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Publication numberUS5439487 A
Publication typeGrant
Application numberUS 08/198,881
Publication dateAug 8, 1995
Filing dateFeb 17, 1994
Priority dateFeb 19, 1993
Fee statusLapsed
Also published asCA2133212A1, CN1103532A, DE4490852D2, DE9302437U1, EP0637216A1, WO1994018879A1
Publication number08198881, 198881, US 5439487 A, US 5439487A, US-A-5439487, US5439487 A, US5439487A
InventorsHorst Stanitzok
Original AssigneeStanitzok; Horst
Export CitationBiBTeX, EndNote, RefMan
External Links: USPTO, USPTO Assignment, Espacenet
Device for cosmetically peeling the skin
US 5439487 A
Abstract
A device for cosmetically peeling skin with a textile fabric has a textile fabric made of filament yarns or spun yarns that consist of synthetic fibers or silk fibers. The yarn preferably has a structure that is twisted, textured, or twisted/textured. The fibers preferably have a size of less than 3 dtex and the yarns preferably have a size of less than 30 tex. The device may be in the form of a glove, a washcloth, a brush, or a pad.
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Claims(19)
WHAT I CLAIM IS:
1. A skin-care device for cosmetically peeling skin embodying a hand-held apparatus comprising
a textile fabric, said textile fabric comprised of yarns selected from the group consisting of filament yarn and spun yarn made of fibers selected from the group consisting of synthetic fibers and silk fibers;
said yarn having a structure selected from the group consisting of twisted, textured, and twisted/textured;
said fibers having a size of less than 3 dtex;and
said yarn having a size of less than 30 tex.
2. A device according to claim 1, wherein said textile fabric is selected from the group consisting of a woven fabric, a knit fabric, and a non-woven fabric.
3. A device according to claim 2, wherein said textile fabric has a weave selected from the group consisting of linen weave, filling-satin weave, and crepe weave.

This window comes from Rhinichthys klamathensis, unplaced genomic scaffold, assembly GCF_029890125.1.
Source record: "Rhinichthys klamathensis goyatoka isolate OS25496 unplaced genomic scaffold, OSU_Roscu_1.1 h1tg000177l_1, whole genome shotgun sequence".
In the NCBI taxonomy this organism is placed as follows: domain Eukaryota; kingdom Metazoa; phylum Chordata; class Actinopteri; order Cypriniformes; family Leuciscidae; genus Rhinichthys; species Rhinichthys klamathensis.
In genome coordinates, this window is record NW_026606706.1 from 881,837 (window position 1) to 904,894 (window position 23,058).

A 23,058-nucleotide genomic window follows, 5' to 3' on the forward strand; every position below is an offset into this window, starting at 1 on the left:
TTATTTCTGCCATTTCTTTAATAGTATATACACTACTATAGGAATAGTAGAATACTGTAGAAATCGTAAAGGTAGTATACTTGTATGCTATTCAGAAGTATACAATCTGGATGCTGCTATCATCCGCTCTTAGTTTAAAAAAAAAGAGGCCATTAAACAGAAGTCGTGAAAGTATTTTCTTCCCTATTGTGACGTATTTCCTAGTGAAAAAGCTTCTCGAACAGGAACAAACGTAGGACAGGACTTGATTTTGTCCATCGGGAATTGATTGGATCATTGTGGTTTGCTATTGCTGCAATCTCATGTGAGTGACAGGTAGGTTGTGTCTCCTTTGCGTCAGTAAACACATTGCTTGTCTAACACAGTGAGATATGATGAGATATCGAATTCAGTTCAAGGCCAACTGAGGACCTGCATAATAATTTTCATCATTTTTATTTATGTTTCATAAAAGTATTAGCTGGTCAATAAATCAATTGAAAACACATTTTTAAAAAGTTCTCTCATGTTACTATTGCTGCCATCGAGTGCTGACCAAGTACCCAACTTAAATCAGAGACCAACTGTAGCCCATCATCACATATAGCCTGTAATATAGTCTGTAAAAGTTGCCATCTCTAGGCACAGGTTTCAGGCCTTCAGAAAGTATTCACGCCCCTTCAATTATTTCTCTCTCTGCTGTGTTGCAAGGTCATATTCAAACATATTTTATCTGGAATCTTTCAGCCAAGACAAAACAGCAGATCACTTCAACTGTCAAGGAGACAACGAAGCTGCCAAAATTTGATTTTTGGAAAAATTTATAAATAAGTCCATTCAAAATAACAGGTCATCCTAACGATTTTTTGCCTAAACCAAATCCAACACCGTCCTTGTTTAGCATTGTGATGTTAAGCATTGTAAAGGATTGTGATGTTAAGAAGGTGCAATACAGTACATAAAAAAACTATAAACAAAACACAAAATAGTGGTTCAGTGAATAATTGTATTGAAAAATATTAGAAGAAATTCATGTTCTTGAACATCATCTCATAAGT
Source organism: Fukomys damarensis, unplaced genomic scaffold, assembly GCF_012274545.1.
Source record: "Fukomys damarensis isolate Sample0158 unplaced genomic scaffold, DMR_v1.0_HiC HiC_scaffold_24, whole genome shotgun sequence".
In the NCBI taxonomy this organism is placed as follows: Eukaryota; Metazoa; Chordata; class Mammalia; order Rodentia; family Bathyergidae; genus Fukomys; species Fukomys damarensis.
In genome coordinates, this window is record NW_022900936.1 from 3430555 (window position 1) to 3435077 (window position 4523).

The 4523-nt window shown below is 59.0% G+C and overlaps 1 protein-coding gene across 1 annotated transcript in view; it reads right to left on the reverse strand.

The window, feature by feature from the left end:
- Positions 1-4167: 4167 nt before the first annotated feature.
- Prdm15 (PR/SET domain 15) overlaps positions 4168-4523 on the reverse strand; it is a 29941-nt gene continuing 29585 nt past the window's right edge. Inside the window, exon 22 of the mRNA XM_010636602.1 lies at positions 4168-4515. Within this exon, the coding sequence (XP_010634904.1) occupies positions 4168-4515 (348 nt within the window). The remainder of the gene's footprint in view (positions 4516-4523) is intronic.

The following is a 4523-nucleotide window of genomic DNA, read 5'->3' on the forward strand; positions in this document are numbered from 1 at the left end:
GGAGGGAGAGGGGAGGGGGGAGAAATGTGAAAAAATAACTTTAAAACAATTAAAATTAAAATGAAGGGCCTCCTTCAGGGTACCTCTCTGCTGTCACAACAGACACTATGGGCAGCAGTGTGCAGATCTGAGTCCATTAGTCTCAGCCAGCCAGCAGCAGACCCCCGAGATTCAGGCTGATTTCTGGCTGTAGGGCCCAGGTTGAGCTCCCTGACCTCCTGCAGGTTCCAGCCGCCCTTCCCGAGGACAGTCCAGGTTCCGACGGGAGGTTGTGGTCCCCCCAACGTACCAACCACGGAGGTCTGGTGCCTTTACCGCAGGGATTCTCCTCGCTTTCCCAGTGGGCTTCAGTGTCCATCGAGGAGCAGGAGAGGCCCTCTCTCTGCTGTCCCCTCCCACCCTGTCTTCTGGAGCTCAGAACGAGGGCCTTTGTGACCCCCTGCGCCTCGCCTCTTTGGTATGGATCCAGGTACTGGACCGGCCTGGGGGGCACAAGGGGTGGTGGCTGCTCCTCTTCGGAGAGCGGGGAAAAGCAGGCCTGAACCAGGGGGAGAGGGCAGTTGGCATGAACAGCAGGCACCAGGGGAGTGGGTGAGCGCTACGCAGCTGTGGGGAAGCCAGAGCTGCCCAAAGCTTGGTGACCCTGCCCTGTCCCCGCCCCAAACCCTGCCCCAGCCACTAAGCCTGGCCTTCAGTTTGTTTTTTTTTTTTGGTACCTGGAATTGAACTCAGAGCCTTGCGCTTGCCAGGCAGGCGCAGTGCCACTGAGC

4. A device according to claim 3, wherein said filling-satin weave has a small repeat.
5. A device according to claim 1, wherein said yarn has more than 1000 twists per meter.
6. A device according to claim 5, wherein said yarn has substantially 2000 to 2400 twists per meter.
7. A device according to claim 1, wherein said textile fabric is comprised of first said yarns and second said yarns, said first yarns having a different direction of twisting than said second yarns.
8. A device according to claim 7, wherein said first yarns are twisted at a change sequence of 1/1 and said second yarns are twisted at a change sequence of 2/2.
9. A device according to claim 1, wherein said size of said fibers is less than 1.8 dtex.
10. A device according to claim 9, wherein said size of said fibers is 1.0 to 1.2 dtex.
11. A device according to claim 1, wherein said size of said yarn is less than 20 tex.
12. A device according to claim 11, wherein said size of said yarn is less than 10 tex.
13. A device according to claim 12, wherein said size of said yarn is between 0.1 and 5.0 tex.
14. A device according to claim 1, further comprising a backing to which backing said textile fabric is attached.
15. A device according to claim 14, wherein said backing is soft and elastic.
16. A device according to claim 14, wherein said textile fabric is quilted onto said backing.
17. A device according to claim 16, wherein said textile fabric is quilted onto said backing in a diamond pattern.
18. A device according to claim 17, wherein said diamond pattern is comprised of diamonds of a side length of 1.0 to 1.5 cm.
19. A device according to claim 1, wherein said hand-held apparatus is selected from the group consisting of a washcloth, a glove, a pad, and a brush.
Description
BACKGROUND OF THE INVENTION

The present invention relates to a device for cosmetically peeling the skin with a textile fabric.

The cosmetic removal of skin, for example, of facial skin or body skin, is generally, called peeling. In the following this term will be used. Peeling, in general, relates to the surficial removal of dead skin particles.

For mechanically peeling the skin it is conventional to use special creams or ointments that contain granular grinding materials. Upon rubbing the cream on to the skin the creams loosen individual dead skin particles and/or grind them up at the particular location of application. It is disadvantageous that the desired peeling effect cannot be achieved to the optimal extent, especially since the creams during the peeling process do not allow visual monitoring whether the peeling effect has been achieved to the desired extent. It is furthermore disadvantageous that the desired peeling effect cannot be achieved without the risk of skin irritation or injury by abrasion.

A device for cosmetically peeling the skin of the aforementioned kind is known from U.S. Pat. No. 4,091,491. A so-called peeling glove is provided which as a peeling-effecting surface has a textile fabric made of a coarse fabric, such as sail cloth or denim. These fabrics do result in a peeling effect; however, they are not very effective. The prior art peeling glove primarily has the effect of a massage glove due to its noticeable strong scratching effect.